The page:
The reason? Because just before they had pretty much said "isn't it up to the person if they waste their money on it?" and "it's just crushed up plants isn't it?"

    So I love that awareness side.

    I must admit, I haven't seen much of a 'them and us' side in this campaign, but maybe I haven't been looking hard enough. The only really confrontational aspect I've seen is Martin Robbins vs. the British Homeopathic Association. However, if that is what is concerning you I can't see why. The BHA used various scientific studies as 'proof' of the efficacy of homeopathy to a select committee that are trying to decide whether to continue, amongst other things, NHS funding on it.

    That evidence has been shown to be flimsy, cherry picked, quote mind and even disputed as evidence by many of the original researchers when they have heard what it is being used for.

    Therefore the BHA deserve everything they get, and what has happened is exactly what needs to be done.

    Where I agree with your viewpoints is atheism vs. religion. I'm a staunch atheist, but can't stand conflict about it unnecessarily. I will happily argue the point, but I don't go out of my way to call people with faith stupid (even if I inside my head I can't help but think they are slightly deluded).

    When I do get annoyed is when religion intrudes on my life, and then I feel the need to be vocal. If I get involved in any protests when the Pope lands on our shores, it will be because of his attitudes towards contraception, abortion and homosexuality, not just because he likes to parade around in a silly hat.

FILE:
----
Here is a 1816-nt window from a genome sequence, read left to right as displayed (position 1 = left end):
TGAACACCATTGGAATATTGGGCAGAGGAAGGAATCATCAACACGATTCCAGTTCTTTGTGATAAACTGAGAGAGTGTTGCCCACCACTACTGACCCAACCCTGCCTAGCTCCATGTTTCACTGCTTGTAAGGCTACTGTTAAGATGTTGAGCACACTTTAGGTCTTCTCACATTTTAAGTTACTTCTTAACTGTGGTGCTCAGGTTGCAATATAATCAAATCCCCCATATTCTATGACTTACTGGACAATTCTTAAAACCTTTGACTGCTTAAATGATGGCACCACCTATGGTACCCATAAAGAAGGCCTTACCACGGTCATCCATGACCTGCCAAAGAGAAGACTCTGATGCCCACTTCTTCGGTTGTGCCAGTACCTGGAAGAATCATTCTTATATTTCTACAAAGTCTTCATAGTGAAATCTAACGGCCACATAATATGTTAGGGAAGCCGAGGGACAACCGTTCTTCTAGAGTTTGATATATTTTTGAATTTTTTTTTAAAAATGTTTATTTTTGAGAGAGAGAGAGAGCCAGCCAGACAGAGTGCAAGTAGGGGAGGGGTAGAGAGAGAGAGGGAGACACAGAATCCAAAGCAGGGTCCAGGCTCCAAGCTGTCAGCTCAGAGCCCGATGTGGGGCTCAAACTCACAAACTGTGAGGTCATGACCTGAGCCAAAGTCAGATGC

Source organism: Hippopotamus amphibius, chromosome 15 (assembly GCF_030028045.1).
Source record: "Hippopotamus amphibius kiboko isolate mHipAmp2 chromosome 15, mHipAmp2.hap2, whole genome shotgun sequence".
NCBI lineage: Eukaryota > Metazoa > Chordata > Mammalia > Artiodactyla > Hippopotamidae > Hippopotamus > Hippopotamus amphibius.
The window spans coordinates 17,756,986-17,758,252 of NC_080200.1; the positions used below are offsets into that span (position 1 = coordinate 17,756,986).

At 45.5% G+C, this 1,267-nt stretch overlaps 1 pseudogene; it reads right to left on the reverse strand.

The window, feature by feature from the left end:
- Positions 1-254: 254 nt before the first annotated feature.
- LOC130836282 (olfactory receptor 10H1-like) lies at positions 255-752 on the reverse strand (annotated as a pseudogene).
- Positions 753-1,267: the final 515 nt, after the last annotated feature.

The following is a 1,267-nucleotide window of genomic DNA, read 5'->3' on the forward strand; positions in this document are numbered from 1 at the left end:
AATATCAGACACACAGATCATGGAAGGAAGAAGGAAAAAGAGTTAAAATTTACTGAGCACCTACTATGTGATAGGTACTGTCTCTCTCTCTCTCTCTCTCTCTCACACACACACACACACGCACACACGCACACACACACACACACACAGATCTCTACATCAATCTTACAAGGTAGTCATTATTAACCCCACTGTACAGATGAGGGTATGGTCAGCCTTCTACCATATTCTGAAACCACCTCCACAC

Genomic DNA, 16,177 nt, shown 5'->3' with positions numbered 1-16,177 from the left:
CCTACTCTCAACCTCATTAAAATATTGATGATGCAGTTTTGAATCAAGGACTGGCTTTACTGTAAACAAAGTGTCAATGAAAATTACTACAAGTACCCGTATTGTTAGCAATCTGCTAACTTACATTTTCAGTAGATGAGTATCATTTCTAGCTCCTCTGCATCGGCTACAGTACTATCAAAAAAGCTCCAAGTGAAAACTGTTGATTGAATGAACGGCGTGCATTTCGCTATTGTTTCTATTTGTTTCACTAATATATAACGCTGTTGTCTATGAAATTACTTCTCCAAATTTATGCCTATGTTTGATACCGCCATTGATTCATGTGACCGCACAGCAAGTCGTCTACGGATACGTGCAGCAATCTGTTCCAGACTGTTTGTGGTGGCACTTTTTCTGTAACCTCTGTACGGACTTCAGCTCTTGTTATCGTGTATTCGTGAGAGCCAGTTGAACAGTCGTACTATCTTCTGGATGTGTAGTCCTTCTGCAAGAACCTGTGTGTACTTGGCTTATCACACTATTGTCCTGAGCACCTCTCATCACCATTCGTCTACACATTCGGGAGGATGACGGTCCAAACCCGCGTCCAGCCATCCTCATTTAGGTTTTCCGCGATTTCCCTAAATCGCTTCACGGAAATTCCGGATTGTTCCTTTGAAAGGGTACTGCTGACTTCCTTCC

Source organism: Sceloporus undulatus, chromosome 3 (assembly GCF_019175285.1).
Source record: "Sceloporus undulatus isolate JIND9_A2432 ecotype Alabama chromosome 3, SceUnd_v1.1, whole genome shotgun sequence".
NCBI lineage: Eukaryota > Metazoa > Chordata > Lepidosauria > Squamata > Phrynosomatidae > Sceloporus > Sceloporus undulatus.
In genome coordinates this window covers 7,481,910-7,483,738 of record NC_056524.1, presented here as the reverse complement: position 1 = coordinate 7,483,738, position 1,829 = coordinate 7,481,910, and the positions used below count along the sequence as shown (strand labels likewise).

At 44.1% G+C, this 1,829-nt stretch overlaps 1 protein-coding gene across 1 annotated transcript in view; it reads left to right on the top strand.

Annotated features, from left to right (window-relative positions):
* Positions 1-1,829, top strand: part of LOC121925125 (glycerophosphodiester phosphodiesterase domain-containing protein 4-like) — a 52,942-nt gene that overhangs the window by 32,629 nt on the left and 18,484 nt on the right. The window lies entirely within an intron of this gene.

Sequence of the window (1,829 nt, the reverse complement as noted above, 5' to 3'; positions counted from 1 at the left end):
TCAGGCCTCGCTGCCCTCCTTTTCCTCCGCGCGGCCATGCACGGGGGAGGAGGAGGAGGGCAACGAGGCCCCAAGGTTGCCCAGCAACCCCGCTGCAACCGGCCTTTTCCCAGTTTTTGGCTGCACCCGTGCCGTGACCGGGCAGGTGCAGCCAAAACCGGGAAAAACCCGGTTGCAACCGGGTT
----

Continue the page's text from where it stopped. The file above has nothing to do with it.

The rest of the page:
In fact, the closest I've come to an argument is my brother and his partner choosing to christen their baby next month, despite him not being religious at all and her only mildly. But it's been him trying to draw me into an argument about it, not the other way around.

    (I'm going to show myself up as a hypocrite here though, because I can appreciate why Richard Dawkins comes across as a militant atheist and applaud him for it, but purely because he seemingly faces stupidity most days of his career)

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  6. I forgot to say the main point that I was going to come onto:

    That what you've said is extremely valuable and valid - if people want to think of themselves as 'rationalist' and 'sceptical' then that includes thinking critically about their OWN beliefs and whether they are valid. That includes how you put them across to others.

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  7. Interesting points have been made. I fully agree with the points made by Pharmcat - feel very similar myself.

    I also don't believe that skepticism should be referred to as a movement though. That's not what skepticim is, IMO. I understand what you mean though.

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  8. My problem wasn't with the BHA article by Martin Robbins either. Just behaviour I had observed of people claiming to be skeptics who actually lower themselves to the same level as the "woo" they try to debunk.

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  9. Ah fair enough, as it seemed to coincide with that I wasn't sure if that was what had got you down.